Friday, October 23, 2015

Castle Gargantua Review

+Kabuki Kaiser  has hit it out of the park again with the latest release of Castle Gargantua.  Castle Gargantua builds on some of the mechanical ideas of procedurally generated adventuring that were featured in Ruins of the Undercity and The MadMonks of Kwantoom.

The book is written for Labyrinth Lord or Lamentations ofthe Flame Princess rules but is generic enough that it could be used as is, or easily converted, to any OSR rules system.  I personally think this would make a terrific Dungeon Crawl Classics setting as well.

Where Castle Gargantua departs from the previous works is that this time the sourcebook is intended to be used by a standard group of players with a GM.  Of course, as the author contends you could run this with a solo group with little in the way of conversion.  All of the tools are presented to organically develop an adventure that has the ability to surprise both players and Judge alike!

The setting for these mechanics is the eponymous Castle Gargantua, a giant magical castle of unknown origins that changes for each group that dares venture through its corridors and chambers.  There are some general themes that tie the whole structure together, including guardians, beginning entry points and the sometimes giant structure of the place.  For instance, instead of the standard 10' square, a grid square is assumed to be 60', creating a rather large adventuring environment. 

All parties begin able to enter through the giant front doors of the fortress, but from there, things can go anywhere.  Each time the party enters a new room the GM throws all the dice and consults a very concise and tight table that gives him the type of room, exits, contents, ambience and specifics on monster, treasure and, of course, weirdness.   There is a meta tracker called The Big Picture, that gives the GM an easy mechanic to tie a cluster of rooms together with various themes such as Stone, Blood, Lust and Wine.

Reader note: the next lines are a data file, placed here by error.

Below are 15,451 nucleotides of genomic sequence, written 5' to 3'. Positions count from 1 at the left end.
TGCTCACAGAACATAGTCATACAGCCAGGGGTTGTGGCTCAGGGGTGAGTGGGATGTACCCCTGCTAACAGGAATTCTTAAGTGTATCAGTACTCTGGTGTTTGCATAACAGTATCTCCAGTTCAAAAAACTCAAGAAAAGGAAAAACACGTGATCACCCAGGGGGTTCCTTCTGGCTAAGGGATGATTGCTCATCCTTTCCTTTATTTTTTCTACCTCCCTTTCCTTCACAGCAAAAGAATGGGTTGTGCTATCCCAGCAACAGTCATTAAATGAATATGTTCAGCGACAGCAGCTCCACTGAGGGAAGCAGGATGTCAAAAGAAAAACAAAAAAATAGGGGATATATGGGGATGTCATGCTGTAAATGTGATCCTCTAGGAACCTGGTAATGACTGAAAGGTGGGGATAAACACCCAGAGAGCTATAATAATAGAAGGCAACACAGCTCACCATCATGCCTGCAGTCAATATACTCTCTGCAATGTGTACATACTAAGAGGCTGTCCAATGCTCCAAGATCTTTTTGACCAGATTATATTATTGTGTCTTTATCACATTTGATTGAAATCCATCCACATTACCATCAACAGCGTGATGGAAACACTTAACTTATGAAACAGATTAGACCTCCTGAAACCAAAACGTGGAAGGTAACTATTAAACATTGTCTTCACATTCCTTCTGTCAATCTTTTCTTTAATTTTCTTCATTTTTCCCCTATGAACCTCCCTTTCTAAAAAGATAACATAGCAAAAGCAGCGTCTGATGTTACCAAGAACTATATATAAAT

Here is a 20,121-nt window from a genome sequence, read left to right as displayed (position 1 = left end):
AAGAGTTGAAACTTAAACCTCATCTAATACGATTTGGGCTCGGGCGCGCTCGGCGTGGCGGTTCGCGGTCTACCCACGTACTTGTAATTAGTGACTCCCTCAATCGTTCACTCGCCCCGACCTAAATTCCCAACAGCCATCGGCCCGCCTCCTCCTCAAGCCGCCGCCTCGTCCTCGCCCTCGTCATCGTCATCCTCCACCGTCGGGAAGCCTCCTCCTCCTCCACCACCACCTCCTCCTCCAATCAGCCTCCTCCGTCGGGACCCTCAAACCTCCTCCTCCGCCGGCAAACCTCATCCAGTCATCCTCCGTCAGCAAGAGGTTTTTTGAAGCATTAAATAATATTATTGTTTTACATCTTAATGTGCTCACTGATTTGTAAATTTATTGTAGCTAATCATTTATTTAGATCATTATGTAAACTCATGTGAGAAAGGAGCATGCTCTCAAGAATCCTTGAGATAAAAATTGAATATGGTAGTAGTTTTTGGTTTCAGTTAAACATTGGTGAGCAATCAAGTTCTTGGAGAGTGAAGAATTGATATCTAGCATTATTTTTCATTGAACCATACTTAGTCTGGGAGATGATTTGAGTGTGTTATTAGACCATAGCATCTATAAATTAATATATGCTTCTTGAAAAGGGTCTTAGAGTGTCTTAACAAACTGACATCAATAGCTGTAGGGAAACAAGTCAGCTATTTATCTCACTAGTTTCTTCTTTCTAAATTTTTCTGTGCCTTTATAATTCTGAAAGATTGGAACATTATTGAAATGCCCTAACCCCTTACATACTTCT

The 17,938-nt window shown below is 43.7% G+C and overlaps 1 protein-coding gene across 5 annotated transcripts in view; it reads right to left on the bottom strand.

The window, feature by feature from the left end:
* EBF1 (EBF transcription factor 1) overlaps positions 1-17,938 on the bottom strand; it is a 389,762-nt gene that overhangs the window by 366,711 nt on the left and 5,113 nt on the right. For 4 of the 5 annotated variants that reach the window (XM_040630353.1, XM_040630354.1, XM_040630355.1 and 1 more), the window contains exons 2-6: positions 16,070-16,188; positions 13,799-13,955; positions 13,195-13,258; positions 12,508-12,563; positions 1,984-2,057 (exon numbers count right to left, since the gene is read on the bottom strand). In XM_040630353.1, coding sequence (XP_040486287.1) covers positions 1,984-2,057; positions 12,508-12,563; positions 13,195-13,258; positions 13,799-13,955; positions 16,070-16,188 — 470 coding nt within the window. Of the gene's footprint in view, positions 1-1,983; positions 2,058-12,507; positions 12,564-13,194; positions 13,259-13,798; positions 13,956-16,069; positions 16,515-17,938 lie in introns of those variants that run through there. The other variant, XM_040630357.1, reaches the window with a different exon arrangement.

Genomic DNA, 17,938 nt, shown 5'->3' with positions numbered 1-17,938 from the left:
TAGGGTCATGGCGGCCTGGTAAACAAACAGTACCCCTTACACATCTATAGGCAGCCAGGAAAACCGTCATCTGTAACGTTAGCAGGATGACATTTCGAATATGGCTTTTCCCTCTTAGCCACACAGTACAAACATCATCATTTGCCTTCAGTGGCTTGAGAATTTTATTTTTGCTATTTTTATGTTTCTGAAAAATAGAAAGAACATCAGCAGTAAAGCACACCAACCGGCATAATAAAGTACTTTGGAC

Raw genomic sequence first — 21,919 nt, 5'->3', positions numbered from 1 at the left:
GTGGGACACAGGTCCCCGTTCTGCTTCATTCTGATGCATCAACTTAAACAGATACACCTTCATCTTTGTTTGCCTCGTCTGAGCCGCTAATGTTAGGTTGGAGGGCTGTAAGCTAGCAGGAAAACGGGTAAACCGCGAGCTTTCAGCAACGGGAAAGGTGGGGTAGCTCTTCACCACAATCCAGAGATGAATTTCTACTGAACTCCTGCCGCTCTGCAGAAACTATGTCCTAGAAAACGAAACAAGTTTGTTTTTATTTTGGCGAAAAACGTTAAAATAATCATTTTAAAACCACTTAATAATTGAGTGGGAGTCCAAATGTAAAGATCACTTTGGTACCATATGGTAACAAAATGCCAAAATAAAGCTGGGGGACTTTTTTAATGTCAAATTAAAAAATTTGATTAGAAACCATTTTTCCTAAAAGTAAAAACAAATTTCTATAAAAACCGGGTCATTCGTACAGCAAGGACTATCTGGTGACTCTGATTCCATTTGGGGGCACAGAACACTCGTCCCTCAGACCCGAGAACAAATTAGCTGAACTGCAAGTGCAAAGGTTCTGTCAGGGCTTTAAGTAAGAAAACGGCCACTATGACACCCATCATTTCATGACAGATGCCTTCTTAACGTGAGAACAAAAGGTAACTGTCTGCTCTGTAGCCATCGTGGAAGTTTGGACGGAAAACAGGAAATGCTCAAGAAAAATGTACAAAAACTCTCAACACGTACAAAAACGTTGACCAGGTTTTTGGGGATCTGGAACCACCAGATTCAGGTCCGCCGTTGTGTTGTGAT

As if this wasn't enough there are also random Gold areas that can be encountered.  A Gold area differs from the rest of the dungeon because they are mini adventure/lair areas that are completely stocked and ready to go.  In fact, these can easily be pulled out of the implied setting and run as mini-dungeons, or plopped down into your favorite megadungeon.

I am no art critic, but I know what I like. and I like the art in Castle Gargantua. The cover is by  Jeremy Hart who also does some interiors along with David Bouchacourt de Puytorac.  The illos are clean and very evocative of the dungeon themes where they are presented.    The cartography for the Gold encounter areas is done by the unparalleled +Dyson Logos .

The only negative I could say about Castle Gargantua is that it looks like it could play a little over the top with the weirdness, and that may not be a fit for every group out there.  On the other hand, Kabuki does give advice on how to tone down some of the more adult themes that can present themselves, and those same restraints could easily be applied to tone down the weird.

Full disclosure; I received a gratis .pdf copy of Castle Gargantua but ordered the premium color hardback on my own dime cuz it is that good!